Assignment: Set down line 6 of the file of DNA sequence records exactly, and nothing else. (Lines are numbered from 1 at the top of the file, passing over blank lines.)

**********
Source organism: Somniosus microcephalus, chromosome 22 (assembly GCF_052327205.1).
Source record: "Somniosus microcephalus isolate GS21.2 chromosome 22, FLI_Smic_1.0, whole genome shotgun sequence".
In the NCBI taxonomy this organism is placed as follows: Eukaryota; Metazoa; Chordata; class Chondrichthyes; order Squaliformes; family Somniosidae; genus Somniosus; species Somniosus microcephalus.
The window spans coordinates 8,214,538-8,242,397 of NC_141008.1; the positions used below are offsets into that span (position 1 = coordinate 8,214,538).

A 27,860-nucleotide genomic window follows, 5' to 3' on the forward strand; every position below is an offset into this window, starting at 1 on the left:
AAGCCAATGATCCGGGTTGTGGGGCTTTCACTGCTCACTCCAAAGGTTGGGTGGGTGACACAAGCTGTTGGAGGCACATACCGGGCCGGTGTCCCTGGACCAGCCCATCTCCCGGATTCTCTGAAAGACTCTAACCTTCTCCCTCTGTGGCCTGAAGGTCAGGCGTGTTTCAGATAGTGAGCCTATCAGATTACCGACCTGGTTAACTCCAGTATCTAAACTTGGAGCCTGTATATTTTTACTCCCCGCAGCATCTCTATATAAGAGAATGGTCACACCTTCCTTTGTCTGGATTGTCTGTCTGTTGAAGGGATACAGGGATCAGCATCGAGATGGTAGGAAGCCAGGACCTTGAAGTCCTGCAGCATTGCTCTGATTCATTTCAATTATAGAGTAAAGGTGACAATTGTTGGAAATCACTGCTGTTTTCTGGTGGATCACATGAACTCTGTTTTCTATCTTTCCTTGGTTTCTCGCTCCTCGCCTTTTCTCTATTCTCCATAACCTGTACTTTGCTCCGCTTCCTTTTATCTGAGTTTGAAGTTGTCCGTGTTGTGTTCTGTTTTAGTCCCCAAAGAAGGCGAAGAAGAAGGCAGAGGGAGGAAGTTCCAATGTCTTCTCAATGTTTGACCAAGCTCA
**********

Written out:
AAGCCAATGATCCGGGTTGTGGGGCTTTCACTGCTCACTCCAAAGGTTGGGTGGGTGACACAAGCTGTTGGAGGCACATACCGGGCCGGTGTCCCTGGACCAGCCCATCTCCCGGATTCTCTGAAAGACTCTAACCTTCTCCCTCTGTGGCCTGAAGGTCAGGCGTGTTTCAGATAGTGAGCCTATCAGATTACCGACCTGGTTAACTCCAGTATCTAAACTTGGAGCCTGTATATTTTTACTCCCCGCAGCATCTCTATATAAGAGAATGGTCACACCTTCCTTTGTCTGGATTGTCTGTCTGTTGAAGGGATACAGGGATCAGCATCGAGATGGTAGGAAGCCAGGACCTTGAAGTCCTGCAGCATTGCTCTGATTCATTTCAATTATAGAGTAAAGGTGACAATTGTTGGAAATCACTGCTGTTTTCTGGTGGATCACATGAACTCTGTTTTCTATCTTTCCTTGGTTTCTCGCTCCTCGCCTTTTCTCTATTCTCCATAACCTGTACTTTGCTCCGCTTCCTTTTATCTGAGTTTGAAGTTGTCCGTGTTGTGTTCTGTTTTAGTCCCCAAAGAAGGCGAAGAAGAAGGCAGAGGGAGGAAGTTCCAATGTCTTCTCAATGTTTGACCAAGCTCA